The trick to breaking through with your advertising campaign today isn’t amazing creative, perfectly-placed media spots, or witty copy. All these should be augmented by one unifying element: personalization. Take a look at how personalization – driven by artificial intelligence – manifests with tangible, concrete examples.
Traditional advertising campaigns have been built with a creative-first approach – an emphasis on appealing print ads and prime media placements, eye-popping digital banner ads, can’t-miss in-store signage and stark discounts, witty radio promos, and TV spots aimed to interrupt – not enhance – the viewer’s experience.
Agencies and in-house creative teams are tasked with creating the most strategic and creative ads possible. And they’re needed.
But there’s one new element to advertising that the majority of advertisers (and certainly us creative types) haven’t thought much about yet – one that’s going to completely flip the script on which campaigns succeed and which fail. It’s personalization.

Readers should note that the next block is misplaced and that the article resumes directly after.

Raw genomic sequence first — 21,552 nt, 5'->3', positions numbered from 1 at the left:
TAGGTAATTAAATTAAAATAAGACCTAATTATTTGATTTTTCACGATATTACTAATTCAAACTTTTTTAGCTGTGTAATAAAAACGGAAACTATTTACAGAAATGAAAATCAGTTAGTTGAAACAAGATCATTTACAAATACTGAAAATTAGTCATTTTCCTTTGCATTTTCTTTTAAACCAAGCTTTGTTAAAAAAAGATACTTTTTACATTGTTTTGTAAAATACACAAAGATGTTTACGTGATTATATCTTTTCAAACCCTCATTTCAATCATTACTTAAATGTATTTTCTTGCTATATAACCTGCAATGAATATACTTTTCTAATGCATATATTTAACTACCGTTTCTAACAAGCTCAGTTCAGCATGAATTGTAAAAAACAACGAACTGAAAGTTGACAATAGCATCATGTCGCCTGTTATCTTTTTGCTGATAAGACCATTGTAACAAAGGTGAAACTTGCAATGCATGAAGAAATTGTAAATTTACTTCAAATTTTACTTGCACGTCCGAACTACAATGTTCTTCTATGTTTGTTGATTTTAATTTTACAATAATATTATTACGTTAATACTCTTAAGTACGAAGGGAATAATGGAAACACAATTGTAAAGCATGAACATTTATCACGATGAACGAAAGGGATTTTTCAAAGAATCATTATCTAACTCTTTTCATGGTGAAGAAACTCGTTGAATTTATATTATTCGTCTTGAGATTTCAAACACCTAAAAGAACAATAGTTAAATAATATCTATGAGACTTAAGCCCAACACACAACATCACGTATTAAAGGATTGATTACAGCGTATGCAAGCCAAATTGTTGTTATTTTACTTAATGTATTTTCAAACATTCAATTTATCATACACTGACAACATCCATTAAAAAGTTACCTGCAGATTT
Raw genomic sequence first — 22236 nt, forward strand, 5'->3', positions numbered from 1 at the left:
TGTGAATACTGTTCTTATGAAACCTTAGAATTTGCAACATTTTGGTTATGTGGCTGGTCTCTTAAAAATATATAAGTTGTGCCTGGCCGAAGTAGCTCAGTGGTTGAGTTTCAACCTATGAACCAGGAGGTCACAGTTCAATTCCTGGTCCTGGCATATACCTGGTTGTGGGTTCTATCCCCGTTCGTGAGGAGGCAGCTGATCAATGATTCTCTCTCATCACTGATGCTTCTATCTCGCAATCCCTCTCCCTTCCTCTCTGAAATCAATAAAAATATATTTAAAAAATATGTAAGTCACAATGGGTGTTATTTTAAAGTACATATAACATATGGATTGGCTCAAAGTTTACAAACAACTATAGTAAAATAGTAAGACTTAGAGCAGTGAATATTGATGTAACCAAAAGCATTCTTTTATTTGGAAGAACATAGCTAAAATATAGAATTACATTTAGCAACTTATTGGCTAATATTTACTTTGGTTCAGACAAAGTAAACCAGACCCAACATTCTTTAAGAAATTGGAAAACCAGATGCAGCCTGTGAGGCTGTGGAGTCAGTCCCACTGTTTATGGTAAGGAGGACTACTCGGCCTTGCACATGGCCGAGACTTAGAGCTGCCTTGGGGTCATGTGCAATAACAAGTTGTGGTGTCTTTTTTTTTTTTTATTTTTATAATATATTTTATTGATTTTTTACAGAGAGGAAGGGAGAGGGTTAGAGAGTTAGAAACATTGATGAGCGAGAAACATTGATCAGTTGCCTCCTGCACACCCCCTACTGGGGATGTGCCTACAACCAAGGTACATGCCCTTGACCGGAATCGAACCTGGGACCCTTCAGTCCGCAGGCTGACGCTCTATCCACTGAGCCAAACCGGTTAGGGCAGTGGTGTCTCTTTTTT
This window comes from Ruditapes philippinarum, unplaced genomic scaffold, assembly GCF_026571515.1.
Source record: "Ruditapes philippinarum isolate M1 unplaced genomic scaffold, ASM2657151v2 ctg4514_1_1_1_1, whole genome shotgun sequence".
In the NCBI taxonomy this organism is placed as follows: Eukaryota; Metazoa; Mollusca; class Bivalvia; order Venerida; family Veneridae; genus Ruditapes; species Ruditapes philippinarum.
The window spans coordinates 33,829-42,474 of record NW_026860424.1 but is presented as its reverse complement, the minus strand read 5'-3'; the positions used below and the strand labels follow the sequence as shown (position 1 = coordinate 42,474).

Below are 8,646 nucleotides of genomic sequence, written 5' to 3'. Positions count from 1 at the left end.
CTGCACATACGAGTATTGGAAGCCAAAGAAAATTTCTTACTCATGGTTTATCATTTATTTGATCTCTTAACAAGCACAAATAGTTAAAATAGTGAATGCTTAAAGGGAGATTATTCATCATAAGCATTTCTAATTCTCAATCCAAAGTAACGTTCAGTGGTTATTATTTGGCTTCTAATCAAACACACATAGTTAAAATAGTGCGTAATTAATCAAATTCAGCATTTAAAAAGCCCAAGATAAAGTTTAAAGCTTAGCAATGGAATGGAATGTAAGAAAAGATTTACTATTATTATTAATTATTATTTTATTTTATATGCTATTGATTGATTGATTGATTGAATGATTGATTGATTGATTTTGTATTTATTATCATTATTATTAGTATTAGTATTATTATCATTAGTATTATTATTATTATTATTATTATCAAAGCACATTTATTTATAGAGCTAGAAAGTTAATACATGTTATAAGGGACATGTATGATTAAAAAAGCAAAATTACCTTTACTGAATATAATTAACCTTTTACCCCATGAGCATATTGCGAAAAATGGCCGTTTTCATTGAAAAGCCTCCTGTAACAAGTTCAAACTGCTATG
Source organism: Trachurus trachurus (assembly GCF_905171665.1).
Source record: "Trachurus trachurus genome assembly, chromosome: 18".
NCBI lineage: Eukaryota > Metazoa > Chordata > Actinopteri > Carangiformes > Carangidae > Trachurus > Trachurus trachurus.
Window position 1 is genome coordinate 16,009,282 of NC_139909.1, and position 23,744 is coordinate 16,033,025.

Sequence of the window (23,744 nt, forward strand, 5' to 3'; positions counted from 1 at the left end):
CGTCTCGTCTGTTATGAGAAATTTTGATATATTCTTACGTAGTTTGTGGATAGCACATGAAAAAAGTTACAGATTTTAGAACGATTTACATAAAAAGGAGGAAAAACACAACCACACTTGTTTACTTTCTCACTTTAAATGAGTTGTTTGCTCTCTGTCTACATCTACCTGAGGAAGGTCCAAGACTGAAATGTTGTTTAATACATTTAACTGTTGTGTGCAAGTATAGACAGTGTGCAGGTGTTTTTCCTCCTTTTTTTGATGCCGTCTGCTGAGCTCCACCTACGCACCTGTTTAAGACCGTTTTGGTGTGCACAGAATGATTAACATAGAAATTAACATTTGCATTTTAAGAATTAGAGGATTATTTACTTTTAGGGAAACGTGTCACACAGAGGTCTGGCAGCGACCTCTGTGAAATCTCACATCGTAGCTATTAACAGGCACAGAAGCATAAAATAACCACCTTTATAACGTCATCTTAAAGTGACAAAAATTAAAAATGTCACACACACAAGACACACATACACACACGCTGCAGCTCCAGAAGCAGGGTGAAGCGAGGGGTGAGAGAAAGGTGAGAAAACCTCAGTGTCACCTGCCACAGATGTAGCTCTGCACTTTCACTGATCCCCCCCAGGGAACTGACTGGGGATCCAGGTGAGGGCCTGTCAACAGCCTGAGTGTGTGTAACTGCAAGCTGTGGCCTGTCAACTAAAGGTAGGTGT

The value of personalization in advertising
You’ve probably heard a lot about personalizing the customer experience in a marketing context. But likely not (yet) in advertising. The two are closely intertwined, though.
I still recall creating mock advertising campaigns for a couple different clients back in college. I wish I knew then what I do now about the value that technology can bring to advertising. It would have changed everything.
|The value that technology brings to #marketing & #advertising changes everything CLICK TO TWEET|
In fact, if I had to present the same campaign we created to those brands’ CMO and CTO today, it would certainly look a lot different. Instead of pitching a lot of flashy creative tactics, I would build the entire strategy around the brand’s most valuable asset: customer data.
Advertisers can use first-party customer data to create 1:1 customer experiences which increase loyalty, retention, and revenue.
Today more than ever, the perfect ad campaign starts with personalization.